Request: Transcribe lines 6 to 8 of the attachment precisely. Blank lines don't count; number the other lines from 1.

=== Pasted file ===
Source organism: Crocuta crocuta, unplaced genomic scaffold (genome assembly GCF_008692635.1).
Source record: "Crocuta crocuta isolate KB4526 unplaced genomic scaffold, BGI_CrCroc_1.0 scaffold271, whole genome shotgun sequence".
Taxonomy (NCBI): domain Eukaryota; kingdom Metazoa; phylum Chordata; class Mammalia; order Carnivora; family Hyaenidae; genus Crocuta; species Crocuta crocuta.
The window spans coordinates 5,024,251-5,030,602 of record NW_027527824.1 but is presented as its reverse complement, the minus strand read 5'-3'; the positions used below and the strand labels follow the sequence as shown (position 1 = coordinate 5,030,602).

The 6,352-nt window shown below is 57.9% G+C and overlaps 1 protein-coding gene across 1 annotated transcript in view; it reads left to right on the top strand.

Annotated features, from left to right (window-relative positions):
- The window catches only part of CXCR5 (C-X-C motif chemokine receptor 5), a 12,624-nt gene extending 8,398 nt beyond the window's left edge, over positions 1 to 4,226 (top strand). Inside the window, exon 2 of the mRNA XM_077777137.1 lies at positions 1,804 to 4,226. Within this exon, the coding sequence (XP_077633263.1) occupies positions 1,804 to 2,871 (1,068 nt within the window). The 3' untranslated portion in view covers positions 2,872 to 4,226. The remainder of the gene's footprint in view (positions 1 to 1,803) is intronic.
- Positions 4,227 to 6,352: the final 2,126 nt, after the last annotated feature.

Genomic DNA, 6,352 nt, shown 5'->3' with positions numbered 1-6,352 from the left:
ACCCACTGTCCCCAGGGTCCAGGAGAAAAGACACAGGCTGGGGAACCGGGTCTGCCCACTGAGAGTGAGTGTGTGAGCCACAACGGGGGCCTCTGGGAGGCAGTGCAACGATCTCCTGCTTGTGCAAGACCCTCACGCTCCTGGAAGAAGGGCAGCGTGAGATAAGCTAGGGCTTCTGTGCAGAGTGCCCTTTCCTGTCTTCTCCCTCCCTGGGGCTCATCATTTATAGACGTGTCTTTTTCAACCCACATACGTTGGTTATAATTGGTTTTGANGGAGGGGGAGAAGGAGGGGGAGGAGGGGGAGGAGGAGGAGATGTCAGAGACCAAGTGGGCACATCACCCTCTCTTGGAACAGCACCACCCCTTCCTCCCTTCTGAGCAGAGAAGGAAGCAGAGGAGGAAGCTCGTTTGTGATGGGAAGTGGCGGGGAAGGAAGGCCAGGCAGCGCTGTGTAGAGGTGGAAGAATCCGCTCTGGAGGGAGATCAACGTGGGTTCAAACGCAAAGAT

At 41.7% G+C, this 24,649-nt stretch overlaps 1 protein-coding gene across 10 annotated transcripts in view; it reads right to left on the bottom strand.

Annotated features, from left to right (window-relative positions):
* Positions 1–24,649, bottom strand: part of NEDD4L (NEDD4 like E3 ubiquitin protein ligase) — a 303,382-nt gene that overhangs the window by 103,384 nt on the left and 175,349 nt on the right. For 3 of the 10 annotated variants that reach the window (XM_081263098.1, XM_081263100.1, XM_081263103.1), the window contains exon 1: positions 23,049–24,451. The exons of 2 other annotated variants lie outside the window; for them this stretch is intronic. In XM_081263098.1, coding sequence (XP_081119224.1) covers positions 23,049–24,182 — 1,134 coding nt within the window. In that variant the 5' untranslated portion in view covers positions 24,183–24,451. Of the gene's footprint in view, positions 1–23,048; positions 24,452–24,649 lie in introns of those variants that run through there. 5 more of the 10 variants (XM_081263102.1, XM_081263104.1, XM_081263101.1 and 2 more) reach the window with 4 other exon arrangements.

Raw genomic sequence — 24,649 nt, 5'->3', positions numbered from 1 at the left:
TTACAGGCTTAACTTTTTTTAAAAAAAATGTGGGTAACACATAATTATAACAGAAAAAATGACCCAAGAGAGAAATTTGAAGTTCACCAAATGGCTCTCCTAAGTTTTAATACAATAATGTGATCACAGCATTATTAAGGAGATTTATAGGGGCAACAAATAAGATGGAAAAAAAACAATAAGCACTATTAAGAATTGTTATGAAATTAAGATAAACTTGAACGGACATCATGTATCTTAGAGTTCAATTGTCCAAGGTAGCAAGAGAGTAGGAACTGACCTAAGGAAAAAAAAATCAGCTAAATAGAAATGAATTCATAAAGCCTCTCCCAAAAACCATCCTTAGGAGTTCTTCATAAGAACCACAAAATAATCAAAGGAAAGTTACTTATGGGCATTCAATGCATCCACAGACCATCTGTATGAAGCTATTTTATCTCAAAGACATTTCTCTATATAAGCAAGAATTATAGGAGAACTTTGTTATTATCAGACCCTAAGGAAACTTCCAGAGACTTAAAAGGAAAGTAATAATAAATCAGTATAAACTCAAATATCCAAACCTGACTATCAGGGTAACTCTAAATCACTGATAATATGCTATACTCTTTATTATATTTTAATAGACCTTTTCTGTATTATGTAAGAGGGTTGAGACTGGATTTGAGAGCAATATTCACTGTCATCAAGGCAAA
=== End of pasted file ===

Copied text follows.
Annotated features, from left to right (window-relative positions):
- The window catches only part of CXCR5 (C-X-C motif chemokine receptor 5), a 12,624-nt gene extending 8,398 nt beyond the window's left edge, over positions 1 to 4,226 (top strand). Inside the window, exon 2 of the mRNA XM_077777137.1 lies at positions 1,804 to 4,226. Within this exon, the coding sequence (XP_077633263.1) occupies positions 1,804 to 2,871 (1,068 nt within the window). The 3' untranslated portion in view covers positions 2,872 to 4,226. The remainder of the gene's footprint in view (positions 1 to 1,803) is intronic.
- Positions 4,227 to 6,352: the final 2,126 nt, after the last annotated feature.